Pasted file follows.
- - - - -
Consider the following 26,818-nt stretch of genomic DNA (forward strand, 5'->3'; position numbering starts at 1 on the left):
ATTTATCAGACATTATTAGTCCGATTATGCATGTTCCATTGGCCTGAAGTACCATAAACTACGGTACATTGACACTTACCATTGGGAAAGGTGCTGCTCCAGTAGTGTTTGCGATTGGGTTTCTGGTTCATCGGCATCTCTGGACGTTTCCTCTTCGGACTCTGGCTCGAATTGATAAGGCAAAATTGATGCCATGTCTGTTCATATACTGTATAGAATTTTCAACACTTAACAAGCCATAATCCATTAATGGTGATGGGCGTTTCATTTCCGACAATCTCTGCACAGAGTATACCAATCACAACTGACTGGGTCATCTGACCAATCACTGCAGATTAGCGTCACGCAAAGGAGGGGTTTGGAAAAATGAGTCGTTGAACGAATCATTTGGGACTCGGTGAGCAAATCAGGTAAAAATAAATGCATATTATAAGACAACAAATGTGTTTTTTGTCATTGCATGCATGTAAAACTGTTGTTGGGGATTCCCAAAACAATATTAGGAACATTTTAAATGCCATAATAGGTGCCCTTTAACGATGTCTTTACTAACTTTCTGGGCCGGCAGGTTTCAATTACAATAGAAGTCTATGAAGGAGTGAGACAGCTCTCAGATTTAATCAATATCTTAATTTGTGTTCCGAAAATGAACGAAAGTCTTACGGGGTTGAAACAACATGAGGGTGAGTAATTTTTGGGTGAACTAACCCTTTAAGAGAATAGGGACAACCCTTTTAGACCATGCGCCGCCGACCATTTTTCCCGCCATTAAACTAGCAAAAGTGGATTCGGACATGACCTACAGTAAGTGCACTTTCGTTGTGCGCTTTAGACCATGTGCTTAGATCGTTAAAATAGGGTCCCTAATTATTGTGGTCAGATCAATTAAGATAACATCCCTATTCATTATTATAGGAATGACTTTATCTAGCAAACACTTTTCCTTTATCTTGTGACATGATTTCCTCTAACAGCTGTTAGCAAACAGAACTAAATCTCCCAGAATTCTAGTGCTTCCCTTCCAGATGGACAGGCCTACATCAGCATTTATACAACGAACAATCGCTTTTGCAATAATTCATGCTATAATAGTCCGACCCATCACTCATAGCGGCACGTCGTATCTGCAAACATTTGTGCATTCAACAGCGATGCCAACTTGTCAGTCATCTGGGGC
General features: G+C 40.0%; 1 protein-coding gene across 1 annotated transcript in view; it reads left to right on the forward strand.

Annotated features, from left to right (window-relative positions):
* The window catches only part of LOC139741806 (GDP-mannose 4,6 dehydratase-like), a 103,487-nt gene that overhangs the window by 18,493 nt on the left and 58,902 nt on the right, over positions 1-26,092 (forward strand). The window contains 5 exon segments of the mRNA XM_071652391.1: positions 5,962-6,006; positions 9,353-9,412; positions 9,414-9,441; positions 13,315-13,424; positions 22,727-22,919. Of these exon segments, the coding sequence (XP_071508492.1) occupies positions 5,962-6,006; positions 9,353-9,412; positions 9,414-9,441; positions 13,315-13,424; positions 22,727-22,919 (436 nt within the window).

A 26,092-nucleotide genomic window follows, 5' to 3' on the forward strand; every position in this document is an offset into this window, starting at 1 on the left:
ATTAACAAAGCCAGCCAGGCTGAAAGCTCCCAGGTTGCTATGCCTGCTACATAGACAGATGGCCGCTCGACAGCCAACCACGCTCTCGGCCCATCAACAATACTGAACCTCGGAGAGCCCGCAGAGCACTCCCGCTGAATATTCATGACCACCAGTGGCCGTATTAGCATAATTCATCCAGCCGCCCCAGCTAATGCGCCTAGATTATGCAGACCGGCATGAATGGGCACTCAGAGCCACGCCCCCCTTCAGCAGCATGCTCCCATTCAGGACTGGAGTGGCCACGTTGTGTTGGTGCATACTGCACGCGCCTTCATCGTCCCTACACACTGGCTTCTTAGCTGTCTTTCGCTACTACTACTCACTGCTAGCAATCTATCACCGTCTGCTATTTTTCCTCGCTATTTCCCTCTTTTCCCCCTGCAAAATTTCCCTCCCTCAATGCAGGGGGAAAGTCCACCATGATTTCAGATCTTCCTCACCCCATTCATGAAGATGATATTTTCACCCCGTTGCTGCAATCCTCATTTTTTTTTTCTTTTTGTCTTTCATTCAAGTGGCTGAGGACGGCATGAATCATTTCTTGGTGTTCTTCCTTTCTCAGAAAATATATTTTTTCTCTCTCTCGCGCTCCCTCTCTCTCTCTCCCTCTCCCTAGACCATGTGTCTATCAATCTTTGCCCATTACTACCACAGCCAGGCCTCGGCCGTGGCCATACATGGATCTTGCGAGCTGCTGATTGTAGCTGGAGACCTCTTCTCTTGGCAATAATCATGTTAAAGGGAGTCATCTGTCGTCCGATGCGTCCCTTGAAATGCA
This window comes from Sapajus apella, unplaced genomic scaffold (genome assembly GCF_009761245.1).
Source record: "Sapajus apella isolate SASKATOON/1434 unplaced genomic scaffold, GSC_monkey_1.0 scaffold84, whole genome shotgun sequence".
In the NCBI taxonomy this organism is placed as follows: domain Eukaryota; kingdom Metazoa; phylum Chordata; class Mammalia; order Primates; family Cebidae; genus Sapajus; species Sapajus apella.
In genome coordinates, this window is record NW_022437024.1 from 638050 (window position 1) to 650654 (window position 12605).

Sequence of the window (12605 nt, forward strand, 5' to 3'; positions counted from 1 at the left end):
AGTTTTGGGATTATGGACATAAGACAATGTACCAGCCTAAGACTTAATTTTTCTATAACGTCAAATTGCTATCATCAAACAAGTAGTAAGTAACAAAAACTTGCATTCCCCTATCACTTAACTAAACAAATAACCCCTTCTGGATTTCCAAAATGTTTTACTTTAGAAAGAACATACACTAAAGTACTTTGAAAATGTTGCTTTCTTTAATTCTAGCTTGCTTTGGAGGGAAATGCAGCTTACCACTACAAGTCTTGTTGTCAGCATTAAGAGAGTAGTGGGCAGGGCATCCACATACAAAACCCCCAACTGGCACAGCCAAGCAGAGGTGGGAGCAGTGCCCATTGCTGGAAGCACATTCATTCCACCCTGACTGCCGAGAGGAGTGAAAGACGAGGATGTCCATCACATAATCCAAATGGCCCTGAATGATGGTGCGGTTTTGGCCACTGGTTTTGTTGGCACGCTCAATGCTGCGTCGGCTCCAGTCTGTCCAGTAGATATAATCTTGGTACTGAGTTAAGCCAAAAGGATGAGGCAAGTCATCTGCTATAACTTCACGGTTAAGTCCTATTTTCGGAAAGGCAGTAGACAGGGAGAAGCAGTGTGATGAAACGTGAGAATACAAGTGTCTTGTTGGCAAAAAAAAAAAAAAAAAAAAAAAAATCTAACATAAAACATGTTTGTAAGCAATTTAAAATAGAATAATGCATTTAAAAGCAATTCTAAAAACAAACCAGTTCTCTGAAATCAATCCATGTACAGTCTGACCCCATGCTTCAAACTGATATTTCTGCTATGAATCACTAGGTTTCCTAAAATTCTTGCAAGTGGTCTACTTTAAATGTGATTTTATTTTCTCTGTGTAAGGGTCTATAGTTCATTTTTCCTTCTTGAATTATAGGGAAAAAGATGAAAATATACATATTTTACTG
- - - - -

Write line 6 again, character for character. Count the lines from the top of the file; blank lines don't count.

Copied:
A 26,092-nucleotide genomic window follows, 5' to 3' on the forward strand; every position in this document is an offset into this window, starting at 1 on the left: